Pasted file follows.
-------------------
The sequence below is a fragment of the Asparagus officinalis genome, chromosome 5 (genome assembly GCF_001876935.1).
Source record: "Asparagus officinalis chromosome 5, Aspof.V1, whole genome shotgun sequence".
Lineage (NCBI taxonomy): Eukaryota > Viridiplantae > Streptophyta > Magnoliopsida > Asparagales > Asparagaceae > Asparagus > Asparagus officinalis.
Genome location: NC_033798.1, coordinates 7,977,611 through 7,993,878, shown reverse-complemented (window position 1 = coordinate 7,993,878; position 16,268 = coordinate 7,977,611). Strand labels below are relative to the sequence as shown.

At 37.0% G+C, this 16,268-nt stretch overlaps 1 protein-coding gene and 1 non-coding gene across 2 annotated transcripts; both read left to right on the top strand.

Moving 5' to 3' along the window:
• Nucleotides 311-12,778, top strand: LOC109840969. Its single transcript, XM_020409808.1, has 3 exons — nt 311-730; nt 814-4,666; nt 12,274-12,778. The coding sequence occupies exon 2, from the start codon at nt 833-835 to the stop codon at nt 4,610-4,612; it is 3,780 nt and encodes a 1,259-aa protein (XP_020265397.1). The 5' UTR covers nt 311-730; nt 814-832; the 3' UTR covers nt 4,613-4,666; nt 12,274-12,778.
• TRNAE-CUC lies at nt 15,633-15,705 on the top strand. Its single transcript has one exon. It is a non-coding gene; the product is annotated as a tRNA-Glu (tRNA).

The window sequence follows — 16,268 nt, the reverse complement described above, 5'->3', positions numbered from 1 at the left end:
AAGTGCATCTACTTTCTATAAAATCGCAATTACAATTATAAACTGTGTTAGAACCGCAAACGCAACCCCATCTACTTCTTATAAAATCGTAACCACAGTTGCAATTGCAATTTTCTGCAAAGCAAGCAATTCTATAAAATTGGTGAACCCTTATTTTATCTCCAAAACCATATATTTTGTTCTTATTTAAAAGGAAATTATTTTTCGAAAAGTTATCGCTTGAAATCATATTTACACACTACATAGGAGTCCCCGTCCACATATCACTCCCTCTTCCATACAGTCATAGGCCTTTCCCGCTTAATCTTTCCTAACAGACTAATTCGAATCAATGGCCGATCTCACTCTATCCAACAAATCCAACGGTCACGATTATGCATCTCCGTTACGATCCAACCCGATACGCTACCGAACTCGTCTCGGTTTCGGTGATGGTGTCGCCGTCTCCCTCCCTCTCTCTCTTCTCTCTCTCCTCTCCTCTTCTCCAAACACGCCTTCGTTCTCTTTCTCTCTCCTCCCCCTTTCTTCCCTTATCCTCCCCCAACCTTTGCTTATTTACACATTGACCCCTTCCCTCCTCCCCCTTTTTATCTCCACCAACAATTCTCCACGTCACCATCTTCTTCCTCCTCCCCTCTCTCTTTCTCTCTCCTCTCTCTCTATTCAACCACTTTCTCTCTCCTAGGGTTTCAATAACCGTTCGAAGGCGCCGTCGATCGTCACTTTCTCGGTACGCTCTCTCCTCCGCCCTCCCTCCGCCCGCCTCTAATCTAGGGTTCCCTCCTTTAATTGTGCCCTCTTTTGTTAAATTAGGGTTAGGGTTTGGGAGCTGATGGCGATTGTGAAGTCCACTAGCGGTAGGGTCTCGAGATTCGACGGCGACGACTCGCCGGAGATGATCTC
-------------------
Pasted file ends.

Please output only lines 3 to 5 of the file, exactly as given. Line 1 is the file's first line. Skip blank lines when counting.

Lineage (NCBI taxonomy): Eukaryota > Viridiplantae > Streptophyta > Magnoliopsida > Asparagales > Asparagaceae > Asparagus > Asparagus officinalis.
Genome location: NC_033798.1, coordinates 7,977,611 through 7,993,878, shown reverse-complemented (window position 1 = coordinate 7,993,878; position 16,268 = coordinate 7,977,611). Strand labels below are relative to the sequence as shown.

At 37.0% G+C, this 16,268-nt stretch overlaps 1 protein-coding gene and 1 non-coding gene across 2 annotated transcripts; both read left to right on the top strand.